consisting of vast prairies, by stage to Peru, on the head-waters of the Illinois river. At
that place I remained several days and I there met a gentleman named John M. Gay, from
Princeton, the county-seat of Bureau county. Ascertaining what my profession was. ho
gave me a very strong invitation to go with him to Princeton and locate there. I accepted,
and went with him to Princeton, and remained there during the winter of 1838-9. The
people were nearly all Yankees, of the strictest Puritanical persuasion, and as I had been
brought up on the eastern shore of Maryland, whose people are renowned for their hospitalitv
and social qualities, I found myself quite out of my congenial element, and left Princeton
in 1839. I went to St. Louis and remained there for several days, and then boarded a
steamer bound for the lower Mississippi, without having any particular place of destina-
tion in view. On the boat I became acquainted with one Colonel Humphreys, who had
been recently traveling through southern Illinois. He advised me to stop off at old Kas-
kaskia landing and go to Pinckneyville. the county seat of Perry county. I took his advice,
and stopped off at this ancient town, where I became acquainted with some of Illinois' best
lawyers, among whom were David J. Baker, father of our present Judge Baker; James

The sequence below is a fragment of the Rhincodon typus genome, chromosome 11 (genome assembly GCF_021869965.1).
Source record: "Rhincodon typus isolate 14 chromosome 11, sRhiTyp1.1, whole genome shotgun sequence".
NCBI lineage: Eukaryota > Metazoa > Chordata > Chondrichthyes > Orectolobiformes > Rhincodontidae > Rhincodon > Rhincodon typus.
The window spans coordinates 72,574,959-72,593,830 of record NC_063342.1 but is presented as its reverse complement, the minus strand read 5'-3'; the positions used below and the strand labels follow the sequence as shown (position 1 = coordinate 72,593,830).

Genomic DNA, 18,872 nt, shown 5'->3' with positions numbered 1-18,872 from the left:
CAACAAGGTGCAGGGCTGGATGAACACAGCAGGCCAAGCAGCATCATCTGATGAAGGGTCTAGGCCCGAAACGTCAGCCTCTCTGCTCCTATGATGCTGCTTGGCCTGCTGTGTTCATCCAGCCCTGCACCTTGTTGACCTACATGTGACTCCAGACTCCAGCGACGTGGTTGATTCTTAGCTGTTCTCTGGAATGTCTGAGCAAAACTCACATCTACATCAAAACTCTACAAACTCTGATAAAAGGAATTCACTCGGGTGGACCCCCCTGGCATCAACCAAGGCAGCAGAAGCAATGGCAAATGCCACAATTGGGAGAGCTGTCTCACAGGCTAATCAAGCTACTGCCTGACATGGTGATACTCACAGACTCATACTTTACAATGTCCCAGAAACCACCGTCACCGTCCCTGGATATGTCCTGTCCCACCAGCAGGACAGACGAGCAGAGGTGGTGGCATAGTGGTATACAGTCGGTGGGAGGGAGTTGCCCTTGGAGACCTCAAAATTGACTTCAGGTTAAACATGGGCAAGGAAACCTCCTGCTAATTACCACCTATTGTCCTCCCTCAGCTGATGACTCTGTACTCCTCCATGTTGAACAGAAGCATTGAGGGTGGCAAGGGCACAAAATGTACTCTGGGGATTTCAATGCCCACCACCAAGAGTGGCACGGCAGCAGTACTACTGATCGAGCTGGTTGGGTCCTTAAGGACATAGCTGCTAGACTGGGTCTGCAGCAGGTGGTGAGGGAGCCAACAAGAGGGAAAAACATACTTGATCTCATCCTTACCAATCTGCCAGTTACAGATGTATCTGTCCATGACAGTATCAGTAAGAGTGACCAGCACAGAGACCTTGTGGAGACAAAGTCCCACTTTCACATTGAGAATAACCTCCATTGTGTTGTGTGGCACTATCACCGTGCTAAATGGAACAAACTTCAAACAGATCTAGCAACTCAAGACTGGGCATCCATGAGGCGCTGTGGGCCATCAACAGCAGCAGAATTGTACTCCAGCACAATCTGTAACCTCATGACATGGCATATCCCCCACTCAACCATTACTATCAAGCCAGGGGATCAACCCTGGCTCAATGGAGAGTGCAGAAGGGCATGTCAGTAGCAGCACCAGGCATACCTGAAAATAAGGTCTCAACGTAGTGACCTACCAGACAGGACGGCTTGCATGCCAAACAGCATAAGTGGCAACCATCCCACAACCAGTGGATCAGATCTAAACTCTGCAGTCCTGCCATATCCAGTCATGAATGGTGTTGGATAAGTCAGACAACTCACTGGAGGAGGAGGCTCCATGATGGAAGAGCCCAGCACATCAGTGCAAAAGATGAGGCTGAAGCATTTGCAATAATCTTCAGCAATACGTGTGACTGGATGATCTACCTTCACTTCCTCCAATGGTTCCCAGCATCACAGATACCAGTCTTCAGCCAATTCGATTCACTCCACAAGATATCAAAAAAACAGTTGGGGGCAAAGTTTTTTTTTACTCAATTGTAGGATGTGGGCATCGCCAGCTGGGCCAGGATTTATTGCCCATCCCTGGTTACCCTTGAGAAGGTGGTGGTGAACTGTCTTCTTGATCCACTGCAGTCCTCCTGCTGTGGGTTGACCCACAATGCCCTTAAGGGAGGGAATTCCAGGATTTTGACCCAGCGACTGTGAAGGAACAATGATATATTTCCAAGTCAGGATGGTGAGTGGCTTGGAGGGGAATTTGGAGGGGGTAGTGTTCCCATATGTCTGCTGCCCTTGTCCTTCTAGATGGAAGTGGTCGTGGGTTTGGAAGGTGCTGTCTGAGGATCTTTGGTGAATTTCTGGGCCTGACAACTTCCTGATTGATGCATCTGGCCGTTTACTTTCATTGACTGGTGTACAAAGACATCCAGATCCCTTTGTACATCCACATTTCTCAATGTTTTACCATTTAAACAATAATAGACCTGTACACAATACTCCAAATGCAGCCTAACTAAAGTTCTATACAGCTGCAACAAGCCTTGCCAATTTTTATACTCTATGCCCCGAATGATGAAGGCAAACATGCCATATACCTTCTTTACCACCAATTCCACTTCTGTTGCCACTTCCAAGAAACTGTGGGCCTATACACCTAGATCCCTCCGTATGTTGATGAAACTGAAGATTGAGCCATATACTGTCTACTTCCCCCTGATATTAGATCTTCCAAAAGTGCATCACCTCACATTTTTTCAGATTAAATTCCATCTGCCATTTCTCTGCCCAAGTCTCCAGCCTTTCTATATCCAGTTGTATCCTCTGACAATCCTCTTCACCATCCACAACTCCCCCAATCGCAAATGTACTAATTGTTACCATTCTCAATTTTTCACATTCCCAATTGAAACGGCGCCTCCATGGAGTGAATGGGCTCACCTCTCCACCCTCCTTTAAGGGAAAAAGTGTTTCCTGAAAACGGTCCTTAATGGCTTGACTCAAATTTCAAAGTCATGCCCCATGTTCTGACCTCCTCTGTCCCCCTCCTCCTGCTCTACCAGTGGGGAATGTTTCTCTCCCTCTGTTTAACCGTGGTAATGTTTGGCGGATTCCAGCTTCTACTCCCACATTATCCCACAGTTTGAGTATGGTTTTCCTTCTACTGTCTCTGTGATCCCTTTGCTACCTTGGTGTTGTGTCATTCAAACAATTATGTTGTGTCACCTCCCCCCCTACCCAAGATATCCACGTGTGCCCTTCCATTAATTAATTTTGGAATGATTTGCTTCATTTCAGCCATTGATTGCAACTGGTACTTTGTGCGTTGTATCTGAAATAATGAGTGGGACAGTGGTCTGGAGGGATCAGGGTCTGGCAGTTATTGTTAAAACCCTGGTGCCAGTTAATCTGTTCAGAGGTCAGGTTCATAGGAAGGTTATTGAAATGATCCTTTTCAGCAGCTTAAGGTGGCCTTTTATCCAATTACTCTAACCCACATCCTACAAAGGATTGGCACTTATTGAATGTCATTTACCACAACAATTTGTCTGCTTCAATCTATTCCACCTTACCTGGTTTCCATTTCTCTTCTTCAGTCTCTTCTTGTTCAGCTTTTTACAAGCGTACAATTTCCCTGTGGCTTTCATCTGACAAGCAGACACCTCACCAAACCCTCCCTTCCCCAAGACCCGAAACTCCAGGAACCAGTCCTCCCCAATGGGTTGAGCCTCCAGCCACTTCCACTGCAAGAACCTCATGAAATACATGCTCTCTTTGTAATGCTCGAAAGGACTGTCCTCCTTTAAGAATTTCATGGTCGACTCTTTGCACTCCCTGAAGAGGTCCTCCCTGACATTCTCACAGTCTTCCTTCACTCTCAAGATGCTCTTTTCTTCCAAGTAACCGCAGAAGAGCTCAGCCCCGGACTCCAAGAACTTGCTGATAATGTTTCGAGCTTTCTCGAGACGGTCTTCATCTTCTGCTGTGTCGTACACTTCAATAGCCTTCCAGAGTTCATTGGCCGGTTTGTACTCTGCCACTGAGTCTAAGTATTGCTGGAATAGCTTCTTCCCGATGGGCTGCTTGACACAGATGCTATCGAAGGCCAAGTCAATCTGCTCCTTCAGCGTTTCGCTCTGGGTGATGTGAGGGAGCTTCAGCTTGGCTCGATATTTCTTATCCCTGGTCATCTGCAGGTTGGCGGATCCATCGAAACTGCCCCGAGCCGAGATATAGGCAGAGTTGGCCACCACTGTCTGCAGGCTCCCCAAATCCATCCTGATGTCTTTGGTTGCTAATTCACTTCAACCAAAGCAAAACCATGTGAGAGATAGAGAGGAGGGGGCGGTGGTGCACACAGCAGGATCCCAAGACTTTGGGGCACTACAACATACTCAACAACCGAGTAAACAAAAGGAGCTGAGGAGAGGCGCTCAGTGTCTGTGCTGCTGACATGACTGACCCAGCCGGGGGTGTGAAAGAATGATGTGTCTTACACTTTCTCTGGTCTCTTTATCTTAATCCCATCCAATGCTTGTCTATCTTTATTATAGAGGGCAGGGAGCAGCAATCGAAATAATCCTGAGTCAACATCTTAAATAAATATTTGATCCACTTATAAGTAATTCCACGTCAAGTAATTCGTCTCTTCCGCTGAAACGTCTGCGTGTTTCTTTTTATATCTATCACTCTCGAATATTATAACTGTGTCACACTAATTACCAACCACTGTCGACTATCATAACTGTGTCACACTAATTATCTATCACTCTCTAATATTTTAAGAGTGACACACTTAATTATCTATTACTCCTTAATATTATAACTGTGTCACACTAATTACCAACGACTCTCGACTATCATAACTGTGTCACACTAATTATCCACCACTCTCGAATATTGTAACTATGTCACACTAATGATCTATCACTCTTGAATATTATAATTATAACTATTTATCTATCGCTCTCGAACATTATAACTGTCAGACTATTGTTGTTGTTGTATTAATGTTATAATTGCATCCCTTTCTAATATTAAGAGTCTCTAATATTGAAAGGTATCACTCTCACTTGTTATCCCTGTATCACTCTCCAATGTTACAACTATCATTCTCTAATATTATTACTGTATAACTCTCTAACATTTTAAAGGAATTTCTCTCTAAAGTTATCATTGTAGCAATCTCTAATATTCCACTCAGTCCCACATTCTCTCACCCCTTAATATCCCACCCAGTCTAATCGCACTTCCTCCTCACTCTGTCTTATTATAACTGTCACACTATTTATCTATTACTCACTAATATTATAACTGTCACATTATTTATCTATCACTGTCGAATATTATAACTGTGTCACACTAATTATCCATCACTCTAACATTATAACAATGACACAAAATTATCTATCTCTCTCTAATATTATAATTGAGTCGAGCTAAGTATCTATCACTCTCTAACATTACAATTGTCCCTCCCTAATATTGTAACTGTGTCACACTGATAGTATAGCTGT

Shields and Colonel Don Morrison. After I had been there several days, Morrison said to
me: 'Sloan, are you going to Pinckneyville?' 'Yes, sir.' said I, 'that is my intention." 'I
wouldn't do it. Go to Golconda, a nice little town on the Ohio river, in Pope county.
that's the place for you.'

"Don's lively description of the town and its society struck me with some force, and,
taking him at his word. I boarded the steamer Boreas, bound for Pittsburg, the next day,
and landed at this place about the ist of May, 1839. The captain of the Boreas persuaded
me not to stop here; said the place had a bad name on the river, and that all the country
from Cave In Rock to Cairo was infested with murderers, horse thieves and kidnapers, and
that it was no place for a gentleman to locate. I thanked him for his advice, kindly meant,
but told him I had been informed differently, and that I would try it at any rate. After
arriving at Golconda a feeling came over me which I never shall forget and which seemed
to say. 'Well, Wesley, you have reached your home at last.' For ten years I devoted my
time exclusively to the practice of the law in this and the neighboring counties. The bar
of the old third judicial court was distinguished for its able lawyers. There were Henry
Eddy. Jeptha Hardin, Edward Jones, David J. Baker, Colonel Morrison and others,
almost all of whom are now at rest. I feel as one almost left alone. A new generation of
people, mostly unknown to me, have taken the place of their fathers and grandfathers, with
whom I associated in the olden time. I served four sessions as a member of the legislature
of the state and was judge of the nineteenth judicial circuit for more than ten years. I went
out of office in 1867, and have since lived the life of a private citizen. Age admonishes me
that my earthly pilgrimage is almost o'er, and a spirit voice seems to say, 'Rest, mortal,
from your labors."

"I once more thank you, gentlemen, for this tribute of your respect, and reciprocate
your kindness by bestowing upon you, one and all, my best wishes for your health, happi-
ness and future prosperity."


Online LibraryJohn M. (John McAuley) PalmerThe bench and the bar of Illinois : Historical and reminiscent (Volume v.2) → online text (page 83 of 83)